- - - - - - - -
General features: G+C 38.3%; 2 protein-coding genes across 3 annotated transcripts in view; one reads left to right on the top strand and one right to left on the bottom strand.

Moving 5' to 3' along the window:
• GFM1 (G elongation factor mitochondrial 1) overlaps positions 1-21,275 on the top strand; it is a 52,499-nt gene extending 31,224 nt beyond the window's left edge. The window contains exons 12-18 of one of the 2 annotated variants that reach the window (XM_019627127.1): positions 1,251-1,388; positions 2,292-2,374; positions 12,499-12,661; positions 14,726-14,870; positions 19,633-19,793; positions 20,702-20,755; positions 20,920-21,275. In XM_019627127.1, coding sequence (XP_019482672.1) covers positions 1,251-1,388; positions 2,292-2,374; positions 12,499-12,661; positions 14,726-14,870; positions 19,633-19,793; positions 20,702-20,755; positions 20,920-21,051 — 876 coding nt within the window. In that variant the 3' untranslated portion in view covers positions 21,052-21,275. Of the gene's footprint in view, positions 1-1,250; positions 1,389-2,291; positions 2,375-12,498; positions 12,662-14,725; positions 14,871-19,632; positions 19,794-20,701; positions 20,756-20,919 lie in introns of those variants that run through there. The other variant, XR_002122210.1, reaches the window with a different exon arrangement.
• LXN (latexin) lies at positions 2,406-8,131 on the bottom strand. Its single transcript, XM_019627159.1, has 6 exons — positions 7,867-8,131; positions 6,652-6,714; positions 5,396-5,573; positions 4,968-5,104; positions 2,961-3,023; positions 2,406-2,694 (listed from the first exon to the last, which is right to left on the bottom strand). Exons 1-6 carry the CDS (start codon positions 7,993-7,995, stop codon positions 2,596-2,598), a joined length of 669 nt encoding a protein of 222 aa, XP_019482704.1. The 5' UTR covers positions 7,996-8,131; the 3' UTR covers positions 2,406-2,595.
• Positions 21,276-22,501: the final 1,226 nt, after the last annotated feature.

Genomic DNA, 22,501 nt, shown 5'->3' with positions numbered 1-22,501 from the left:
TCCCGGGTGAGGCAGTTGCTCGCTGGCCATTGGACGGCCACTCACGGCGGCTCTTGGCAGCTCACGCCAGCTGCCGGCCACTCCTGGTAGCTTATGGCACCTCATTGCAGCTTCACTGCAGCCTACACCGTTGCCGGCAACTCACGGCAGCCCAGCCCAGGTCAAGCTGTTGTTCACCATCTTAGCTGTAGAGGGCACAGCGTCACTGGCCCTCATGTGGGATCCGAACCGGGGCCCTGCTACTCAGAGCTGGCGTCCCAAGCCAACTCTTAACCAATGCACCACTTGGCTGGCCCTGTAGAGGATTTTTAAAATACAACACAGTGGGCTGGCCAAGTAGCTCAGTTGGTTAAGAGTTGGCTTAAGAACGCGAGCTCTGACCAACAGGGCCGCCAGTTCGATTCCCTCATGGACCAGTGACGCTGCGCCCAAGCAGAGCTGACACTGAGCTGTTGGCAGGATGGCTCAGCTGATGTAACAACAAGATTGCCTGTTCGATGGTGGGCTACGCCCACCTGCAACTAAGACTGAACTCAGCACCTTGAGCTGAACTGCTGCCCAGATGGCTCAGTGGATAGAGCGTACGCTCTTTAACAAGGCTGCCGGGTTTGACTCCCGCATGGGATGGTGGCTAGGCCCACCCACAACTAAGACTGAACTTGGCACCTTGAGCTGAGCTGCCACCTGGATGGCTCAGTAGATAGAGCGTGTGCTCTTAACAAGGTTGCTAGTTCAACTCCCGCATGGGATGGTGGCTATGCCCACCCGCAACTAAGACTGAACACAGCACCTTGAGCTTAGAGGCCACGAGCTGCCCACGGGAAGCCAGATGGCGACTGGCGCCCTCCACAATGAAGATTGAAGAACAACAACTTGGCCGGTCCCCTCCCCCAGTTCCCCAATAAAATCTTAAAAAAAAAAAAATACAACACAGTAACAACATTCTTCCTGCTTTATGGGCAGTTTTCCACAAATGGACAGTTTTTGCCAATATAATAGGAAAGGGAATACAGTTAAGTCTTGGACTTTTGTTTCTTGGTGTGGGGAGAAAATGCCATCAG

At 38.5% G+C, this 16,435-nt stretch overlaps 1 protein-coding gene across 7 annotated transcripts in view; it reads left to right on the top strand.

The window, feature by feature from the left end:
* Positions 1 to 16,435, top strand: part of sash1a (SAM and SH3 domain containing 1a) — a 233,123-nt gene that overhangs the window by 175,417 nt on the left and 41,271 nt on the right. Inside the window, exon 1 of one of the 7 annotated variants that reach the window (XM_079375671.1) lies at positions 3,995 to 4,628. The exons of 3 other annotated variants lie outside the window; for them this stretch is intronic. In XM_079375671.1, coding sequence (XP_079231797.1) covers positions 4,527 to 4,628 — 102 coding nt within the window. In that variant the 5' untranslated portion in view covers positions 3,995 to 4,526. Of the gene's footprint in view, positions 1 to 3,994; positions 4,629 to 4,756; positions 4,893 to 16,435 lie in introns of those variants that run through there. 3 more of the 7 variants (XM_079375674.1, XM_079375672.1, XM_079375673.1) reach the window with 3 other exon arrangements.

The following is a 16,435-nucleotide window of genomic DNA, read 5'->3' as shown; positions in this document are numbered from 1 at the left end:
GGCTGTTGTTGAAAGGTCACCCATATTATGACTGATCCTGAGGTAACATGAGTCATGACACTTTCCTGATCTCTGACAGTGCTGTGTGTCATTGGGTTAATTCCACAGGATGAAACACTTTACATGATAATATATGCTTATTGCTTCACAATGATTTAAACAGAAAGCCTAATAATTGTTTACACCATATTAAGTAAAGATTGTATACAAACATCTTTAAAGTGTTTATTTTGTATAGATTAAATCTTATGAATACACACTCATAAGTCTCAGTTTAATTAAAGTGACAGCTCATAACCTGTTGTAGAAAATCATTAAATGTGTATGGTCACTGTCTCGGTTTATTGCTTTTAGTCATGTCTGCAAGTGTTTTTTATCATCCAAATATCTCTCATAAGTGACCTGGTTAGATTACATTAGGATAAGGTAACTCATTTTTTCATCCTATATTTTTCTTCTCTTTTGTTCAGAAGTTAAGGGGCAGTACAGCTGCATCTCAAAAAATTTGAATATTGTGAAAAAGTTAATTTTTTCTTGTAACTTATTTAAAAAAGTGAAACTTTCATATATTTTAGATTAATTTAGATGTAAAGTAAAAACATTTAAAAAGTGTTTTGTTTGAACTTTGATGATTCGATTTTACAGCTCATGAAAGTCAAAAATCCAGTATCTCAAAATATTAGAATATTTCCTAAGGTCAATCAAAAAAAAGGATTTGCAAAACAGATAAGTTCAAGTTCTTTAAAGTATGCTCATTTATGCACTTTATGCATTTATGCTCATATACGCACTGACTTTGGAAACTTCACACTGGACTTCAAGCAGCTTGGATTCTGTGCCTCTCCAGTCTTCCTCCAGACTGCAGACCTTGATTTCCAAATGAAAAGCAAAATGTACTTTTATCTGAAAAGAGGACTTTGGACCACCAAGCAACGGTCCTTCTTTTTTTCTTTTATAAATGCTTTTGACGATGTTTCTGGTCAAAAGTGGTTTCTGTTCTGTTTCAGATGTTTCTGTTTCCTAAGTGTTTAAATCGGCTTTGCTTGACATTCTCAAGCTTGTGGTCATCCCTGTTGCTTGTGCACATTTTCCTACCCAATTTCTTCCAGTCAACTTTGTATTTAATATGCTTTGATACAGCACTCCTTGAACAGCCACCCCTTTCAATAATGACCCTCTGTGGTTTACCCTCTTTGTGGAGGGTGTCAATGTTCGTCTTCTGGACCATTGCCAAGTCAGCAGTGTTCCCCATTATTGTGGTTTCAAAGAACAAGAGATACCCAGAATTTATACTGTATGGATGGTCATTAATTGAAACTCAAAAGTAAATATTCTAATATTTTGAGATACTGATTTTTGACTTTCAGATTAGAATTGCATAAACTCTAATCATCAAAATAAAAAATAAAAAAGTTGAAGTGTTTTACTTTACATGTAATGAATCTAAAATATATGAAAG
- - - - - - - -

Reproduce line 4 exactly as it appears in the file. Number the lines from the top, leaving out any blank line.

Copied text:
• LXN (latexin) lies at positions 2,406-8,131 on the bottom strand. Its single transcript, XM_019627159.1, has 6 exons — positions 7,867-8,131; positions 6,652-6,714; positions 5,396-5,573; positions 4,968-5,104; positions 2,961-3,023; positions 2,406-2,694 (listed from the first exon to the last, which is right to left on the bottom strand). Exons 1-6 carry the CDS (start codon positions 7,993-7,995, stop codon positions 2,596-2,598), a joined length of 669 nt encoding a protein of 222 aa, XP_019482704.1. The 5' UTR covers positions 7,996-8,131; the 3' UTR covers positions 2,406-2,595.